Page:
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(The opinions expressed here are those of the author, a columnist for Reuters)
* LME tin stocks and spreads: https://tmsnrt.rs/2VRTEof
LONDON, April 18 (Reuters) - Is the London Metal Exchange's (LME) physical storage function in danger of slipping into the shadows?
That's the question at the heart of the LME's latest public discussion paper on its troublesome warehouse network.
It's the seepage of aluminium into cheaper off-market "shadow LME" storage that has driven the debate.
But the LME might also care to look at its tin contract, where the process appears to be most advanced.
Exchange stocks are desperately low. Time-spreads are in near permanent backwardation.
London tin traders have learnt to navigate the contract's liquidity gaps in terms of physical settlement, although it's getting harder judging by this week's events.
But if, as the LME notes, "many market participants would welcome a higher-stock environment" as a way of boosting both transparency and liquidity, it might be worth asking someone in the tin industry.
ONE DAY'S SUPPLY
Tin's a small market. Global usage in 2017 was 362,500 tonnes, most of it going into semi-conductor soldering, chemicals and plating, according to the International Tin Association.
But even against that yardstick, LME-registered tin stocks of 955 tonnes are extremely low, equivalent to just one day's demand.
Depleted stocks have been a long-running theme on the LME tin market. Exchange inventory totalled 28,000 tonnes at the start of the decade but has since eroded almost completely.
A commodities text-book interpretation of that trend would be that tin is a market in long-term structural deficit.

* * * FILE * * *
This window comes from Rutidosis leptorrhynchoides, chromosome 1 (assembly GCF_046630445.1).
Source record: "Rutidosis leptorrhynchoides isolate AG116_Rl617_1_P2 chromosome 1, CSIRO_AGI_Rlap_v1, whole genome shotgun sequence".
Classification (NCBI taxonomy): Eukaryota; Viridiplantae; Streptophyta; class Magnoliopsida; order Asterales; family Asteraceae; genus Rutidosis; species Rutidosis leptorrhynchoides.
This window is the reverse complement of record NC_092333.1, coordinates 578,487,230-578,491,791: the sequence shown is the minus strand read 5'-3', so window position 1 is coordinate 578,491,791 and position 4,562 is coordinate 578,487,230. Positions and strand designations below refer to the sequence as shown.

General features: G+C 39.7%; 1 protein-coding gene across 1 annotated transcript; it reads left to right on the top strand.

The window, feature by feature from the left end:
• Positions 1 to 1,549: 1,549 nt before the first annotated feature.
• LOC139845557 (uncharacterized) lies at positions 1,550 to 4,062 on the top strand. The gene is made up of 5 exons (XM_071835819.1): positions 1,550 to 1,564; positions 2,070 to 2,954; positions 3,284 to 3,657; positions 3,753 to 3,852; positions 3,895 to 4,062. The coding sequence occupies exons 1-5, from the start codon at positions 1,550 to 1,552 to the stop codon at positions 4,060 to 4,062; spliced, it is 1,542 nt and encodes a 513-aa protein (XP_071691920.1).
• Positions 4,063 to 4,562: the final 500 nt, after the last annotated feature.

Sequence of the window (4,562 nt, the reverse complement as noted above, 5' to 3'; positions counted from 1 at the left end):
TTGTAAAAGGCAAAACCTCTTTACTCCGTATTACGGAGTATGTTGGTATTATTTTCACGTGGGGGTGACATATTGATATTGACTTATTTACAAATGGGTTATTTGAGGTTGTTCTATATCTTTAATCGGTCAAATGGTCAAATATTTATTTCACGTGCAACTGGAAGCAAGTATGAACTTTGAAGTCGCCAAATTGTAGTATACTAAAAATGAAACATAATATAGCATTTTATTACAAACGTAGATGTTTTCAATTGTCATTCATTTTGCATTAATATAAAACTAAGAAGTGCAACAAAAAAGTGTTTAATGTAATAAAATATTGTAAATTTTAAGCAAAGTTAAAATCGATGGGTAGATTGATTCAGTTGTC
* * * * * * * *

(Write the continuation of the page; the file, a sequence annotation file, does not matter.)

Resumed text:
Yet the price says otherwise.
LME three-month tin has both boomed and bust this decade, hitting a high of $33,600 per tonne in 2011 and a trough of $13,085 in 2016. It has more recently tracked a broad $18,000-22,000 sideways range, last trading around $20,300.
LME stocks have not told this fundamental story.
There's no reason to think they are doing so now.
There's always a way of "explaining" low LME tin stocks through a market prism such as the notoriously erratic shipments from Indonesia, the world's largest tin exporter.
But the 8,000 tonnes of metal sitting in Shanghai Futures Exchange (ShFE) warehouses tell you there's no acute global tin shortage right now.
Tightness on the LME, in other words, is primarily a function of the LME tin contract, particularly its chronically low stocks.
The tin industry, it seems, is not using the LME warehouse system to store its metal. Stocks may be sitting in what the exchange calls "shadow LME" storage, paying lower off-market rent but in or close to actual LME warehouses to facilitate warranting if required.
An added advantage of shadow warehousing is that premium brands of metal aren't lost in the LME's daily warrant churn, whereby what you sell one day is not necessarily what you get back the next.
A cash premium, or backwardation, across the LME time-spreads can sometimes winkle out such "shadow" stocks.
Witness the 325 tonnes of tin that were warranted in Baltimore over the last month. LME-registered stocks in that location had been zero since 2014. But there is obviously tin being stored in the city.